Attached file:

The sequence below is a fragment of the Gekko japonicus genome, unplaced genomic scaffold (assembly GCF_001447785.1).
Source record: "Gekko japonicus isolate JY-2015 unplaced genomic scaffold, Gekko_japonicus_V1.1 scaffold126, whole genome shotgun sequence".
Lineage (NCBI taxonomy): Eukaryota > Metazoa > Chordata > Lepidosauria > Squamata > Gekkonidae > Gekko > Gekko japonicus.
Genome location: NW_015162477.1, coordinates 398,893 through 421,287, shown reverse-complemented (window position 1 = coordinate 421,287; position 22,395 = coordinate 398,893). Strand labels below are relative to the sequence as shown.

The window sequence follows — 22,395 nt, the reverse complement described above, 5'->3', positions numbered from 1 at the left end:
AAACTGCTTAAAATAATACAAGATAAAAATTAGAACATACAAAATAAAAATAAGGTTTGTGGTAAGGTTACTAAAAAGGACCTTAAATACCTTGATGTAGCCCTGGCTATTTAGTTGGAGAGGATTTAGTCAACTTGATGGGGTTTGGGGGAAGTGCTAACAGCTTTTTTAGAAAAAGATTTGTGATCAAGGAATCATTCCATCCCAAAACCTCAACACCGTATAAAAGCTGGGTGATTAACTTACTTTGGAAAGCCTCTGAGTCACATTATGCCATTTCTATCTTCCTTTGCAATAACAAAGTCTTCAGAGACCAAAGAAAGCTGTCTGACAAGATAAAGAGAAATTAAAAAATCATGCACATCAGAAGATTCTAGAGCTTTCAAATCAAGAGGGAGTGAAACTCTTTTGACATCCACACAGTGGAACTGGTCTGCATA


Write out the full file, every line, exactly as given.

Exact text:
The sequence below is a fragment of the Gekko japonicus genome, unplaced genomic scaffold (assembly GCF_001447785.1).
Source record: "Gekko japonicus isolate JY-2015 unplaced genomic scaffold, Gekko_japonicus_V1.1 scaffold126, whole genome shotgun sequence".
Lineage (NCBI taxonomy): Eukaryota > Metazoa > Chordata > Lepidosauria > Squamata > Gekkonidae > Gekko > Gekko japonicus.
Genome location: NW_015162477.1, coordinates 398,893 through 421,287, shown reverse-complemented (window position 1 = coordinate 421,287; position 22,395 = coordinate 398,893). Strand labels below are relative to the sequence as shown.

The window sequence follows — 22,395 nt, the reverse complement described above, 5'->3', positions numbered from 1 at the left end:
AAACTGCTTAAAATAATACAAGATAAAAATTAGAACATACAAAATAAAAATAAGGTTTGTGGTAAGGTTACTAAAAAGGACCTTAAATACCTTGATGTAGCCCTGGCTATTTAGTTGGAGAGGATTTAGTCAACTTGATGGGGTTTGGGGGAAGTGCTAACAGCTTTTTTAGAAAAAGATTTGTGATCAAGGAATCATTCCATCCCAAAACCTCAACACCGTATAAAAGCTGGGTGATTAACTTACTTTGGAAAGCCTCTGAGTCACATTATGCCATTTCTATCTTCCTTTGCAATAACAAAGTCTTCAGAGACCAAAGAAAGCTGTCTGACAAGATAAAGAGAAATTAAAAAATCATGCACATCAGAAGATTCTAGAGCTTTCAAATCAAGAGGGAGTGAAACTCTTTTGACATCCACACAGTGGAACTGGTCTGCATA